When walking from Roppongi Hills, past Tsutaya and toward Azabu Juban Shotengai, there’s a corner building that has huge windows on the fifth floor. It’s more noticeable at night when the darkness highlights the window, but it can easily be seen during the day as well. After talking about it and seeing people sitting in the window for months, my husband and I decided to see what was up there. What we found was a delectable feast of the senses called Le Pot Aux Roses. (They don’t have a website, but you can see a few things here)
My husband and I took the elevator up on a random Saturday night on the early side, before 7pm. We were greeted in Japanese by a lovely young woman who was the server, and then in English, by a man who was clearly the head chef, based on his outfit and demeanor. What struck us as funny – and then delightful – was that the chef spoke English with a thick French accent, not a Japanese one. He later told us that he spent many years in France, but many years ago.
The menu was a nice size, with many items on it, but we have found that in most places when the chef offers a course menu, it is generally the best he has to offer and we should just take that. He even came over to us with a basket of raw mushrooms, showing us what he had and what was special for the season, and promising us a warm, sauteed mushroom salad that we wouldn’t forget. He was right.
As in most restaurants, we were given the drinks menu first and we decided to skip the cocktail and go right for the wine. The wine list was extensive but not overwhelming, and we chose a light, but dry white from Sancerre. The chef approved of our pairing, and I really do think that he was the type to correct us if we didn’t chose well.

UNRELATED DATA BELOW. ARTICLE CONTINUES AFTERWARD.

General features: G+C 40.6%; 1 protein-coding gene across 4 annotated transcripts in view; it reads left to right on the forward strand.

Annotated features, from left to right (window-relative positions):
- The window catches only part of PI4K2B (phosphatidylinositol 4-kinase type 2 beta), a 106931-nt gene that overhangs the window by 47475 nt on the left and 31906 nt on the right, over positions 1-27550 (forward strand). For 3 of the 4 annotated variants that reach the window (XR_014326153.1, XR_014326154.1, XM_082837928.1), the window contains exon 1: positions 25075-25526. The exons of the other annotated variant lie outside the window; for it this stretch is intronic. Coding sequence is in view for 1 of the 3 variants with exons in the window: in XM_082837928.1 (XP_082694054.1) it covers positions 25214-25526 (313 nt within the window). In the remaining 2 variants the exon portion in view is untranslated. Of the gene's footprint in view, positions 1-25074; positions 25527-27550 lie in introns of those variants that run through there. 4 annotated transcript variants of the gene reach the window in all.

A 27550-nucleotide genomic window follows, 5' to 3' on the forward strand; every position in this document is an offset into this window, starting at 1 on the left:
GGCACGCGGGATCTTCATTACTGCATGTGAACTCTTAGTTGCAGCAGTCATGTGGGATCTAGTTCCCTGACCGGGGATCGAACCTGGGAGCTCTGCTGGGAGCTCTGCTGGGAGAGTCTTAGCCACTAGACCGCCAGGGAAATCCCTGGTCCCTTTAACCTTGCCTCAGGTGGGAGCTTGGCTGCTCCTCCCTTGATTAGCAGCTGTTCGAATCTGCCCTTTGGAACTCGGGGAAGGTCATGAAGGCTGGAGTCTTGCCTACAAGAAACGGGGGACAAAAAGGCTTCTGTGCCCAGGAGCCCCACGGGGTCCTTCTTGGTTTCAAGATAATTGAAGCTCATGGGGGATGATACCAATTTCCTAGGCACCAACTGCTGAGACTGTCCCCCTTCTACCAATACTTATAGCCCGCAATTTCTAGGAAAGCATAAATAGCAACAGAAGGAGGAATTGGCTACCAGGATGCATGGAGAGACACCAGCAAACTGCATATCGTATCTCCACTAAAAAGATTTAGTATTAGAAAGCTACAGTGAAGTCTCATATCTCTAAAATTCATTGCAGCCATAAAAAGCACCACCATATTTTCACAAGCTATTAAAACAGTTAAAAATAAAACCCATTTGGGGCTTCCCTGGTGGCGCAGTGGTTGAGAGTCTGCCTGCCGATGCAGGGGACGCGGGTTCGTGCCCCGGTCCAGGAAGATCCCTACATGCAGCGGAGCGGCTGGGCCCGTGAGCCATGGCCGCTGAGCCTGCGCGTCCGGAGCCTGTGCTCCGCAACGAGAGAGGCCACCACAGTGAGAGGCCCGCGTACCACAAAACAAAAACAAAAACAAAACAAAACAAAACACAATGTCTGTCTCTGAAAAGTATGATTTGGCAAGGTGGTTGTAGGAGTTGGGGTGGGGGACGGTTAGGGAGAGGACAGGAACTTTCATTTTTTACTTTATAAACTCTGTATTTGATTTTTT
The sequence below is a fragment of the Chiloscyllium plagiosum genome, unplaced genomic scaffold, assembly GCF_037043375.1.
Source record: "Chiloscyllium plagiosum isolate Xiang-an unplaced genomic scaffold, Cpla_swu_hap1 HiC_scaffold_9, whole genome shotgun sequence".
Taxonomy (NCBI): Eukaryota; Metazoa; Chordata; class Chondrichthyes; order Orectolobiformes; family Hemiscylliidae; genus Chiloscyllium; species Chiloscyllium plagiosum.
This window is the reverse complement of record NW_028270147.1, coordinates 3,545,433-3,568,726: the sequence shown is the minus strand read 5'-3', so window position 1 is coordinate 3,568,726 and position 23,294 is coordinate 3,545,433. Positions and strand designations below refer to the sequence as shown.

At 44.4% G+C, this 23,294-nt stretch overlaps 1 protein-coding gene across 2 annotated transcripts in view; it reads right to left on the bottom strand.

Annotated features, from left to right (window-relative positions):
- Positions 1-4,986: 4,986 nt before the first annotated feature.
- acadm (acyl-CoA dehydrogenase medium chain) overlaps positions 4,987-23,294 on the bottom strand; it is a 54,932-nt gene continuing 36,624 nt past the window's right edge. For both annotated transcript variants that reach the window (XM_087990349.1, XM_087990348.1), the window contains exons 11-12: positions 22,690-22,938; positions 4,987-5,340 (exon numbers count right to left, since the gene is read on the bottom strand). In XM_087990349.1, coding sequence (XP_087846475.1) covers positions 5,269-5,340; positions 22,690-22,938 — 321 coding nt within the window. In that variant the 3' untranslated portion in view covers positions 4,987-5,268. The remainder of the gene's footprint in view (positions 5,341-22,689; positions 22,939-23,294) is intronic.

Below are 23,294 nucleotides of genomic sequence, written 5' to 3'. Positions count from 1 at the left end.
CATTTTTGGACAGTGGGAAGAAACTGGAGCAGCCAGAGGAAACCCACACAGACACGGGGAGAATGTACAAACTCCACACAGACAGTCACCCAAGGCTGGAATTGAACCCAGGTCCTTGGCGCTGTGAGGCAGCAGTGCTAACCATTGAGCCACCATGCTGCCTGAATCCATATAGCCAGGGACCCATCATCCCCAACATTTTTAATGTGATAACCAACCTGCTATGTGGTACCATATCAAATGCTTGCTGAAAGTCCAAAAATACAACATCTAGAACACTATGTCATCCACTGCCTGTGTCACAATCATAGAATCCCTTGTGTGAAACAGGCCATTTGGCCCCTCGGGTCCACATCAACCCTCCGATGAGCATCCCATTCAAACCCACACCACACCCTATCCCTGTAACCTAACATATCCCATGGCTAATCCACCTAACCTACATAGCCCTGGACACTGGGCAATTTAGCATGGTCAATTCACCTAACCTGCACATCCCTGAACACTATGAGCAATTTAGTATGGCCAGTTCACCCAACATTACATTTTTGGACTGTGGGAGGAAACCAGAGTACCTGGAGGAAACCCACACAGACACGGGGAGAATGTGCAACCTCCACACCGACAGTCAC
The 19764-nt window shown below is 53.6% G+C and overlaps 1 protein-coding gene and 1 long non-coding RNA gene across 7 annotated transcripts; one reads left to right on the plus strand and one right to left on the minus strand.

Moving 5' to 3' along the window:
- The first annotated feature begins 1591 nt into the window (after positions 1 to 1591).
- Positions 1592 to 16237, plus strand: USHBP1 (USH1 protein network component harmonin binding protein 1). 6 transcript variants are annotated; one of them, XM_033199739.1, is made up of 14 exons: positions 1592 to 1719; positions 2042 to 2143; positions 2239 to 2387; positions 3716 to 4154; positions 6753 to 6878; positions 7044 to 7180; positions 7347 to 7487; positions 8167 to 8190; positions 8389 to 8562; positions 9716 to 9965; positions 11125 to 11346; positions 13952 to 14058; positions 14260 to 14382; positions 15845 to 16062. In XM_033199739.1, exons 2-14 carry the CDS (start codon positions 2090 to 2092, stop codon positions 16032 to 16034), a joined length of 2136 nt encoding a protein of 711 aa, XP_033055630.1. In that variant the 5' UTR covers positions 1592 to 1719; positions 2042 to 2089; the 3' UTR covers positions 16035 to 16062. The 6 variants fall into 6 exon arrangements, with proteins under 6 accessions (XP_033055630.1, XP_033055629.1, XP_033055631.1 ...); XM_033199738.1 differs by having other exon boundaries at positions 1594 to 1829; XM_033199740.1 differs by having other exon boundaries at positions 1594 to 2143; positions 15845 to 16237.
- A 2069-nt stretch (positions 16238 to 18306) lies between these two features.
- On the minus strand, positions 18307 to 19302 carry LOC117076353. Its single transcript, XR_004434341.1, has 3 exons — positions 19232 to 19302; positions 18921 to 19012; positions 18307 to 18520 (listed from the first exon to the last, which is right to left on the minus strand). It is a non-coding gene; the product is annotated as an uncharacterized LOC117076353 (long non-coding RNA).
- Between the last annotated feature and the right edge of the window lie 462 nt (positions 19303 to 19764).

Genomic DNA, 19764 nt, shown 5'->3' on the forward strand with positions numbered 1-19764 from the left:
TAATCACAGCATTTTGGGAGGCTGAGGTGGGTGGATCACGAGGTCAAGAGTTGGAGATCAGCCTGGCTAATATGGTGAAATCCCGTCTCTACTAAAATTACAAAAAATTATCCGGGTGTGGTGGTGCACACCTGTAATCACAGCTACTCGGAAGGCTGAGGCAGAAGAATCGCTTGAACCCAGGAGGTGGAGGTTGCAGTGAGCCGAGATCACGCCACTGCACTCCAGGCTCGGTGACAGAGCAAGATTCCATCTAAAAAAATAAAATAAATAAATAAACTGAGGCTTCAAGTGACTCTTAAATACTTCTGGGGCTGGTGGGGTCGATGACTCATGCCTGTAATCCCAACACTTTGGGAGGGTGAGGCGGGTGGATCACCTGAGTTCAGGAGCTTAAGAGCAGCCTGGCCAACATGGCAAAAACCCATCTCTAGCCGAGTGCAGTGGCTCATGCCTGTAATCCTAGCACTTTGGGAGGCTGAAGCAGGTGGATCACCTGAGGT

But the salad wasn’t the first course – we had mussels first. The mussels were in a slightly thickened sauce of garlic, butter and wine. It was a healthy serving, large by Japanese standards, but we couldn’t help mopping up a little of the broth with the fresh crusty bread served on the side for that purpose. The salad was second, and as promised, it was wonderful. There were three or four varieties of mushroom lightly sauteed and served over mixed greens.
Following the salad, we had a fish course of cod broiled in a lemon-butter sauce, which melted in the mouth. Served in a bowl, this was the only course of the evening that was a small size; everything else was fairly large. Our main course was a duck leg stewed in a red wine sauce. It fell off the bone in a red mass of sweet and savory combination that I have never tasted before.
Dessert was a lovely slice of French apple pie with a side of vanilla ice cream, but the flavors were complicated by the caramel sauce on the plate underneath the pie, and chocolate sauce on the plate under the dollop of whipped cream. It was quite the combination.
While our idea of a reasonably priced dinner is arguably skewed since living in Tokyo, for the city, this dinner was indeed a good deal. The set menu was Y6300 per person, with the wine at another Y7000, which means we had a very full dinner including drinks at under Y20,000. Just trust me – it’s reasonable for Tokyo. Don’t covert to another currency.
It was a wonderful evening out with my husband and a delicious meal to boot. Special occasion or regular Saturday night, Le Pot Aux Roses is bound to be a hit.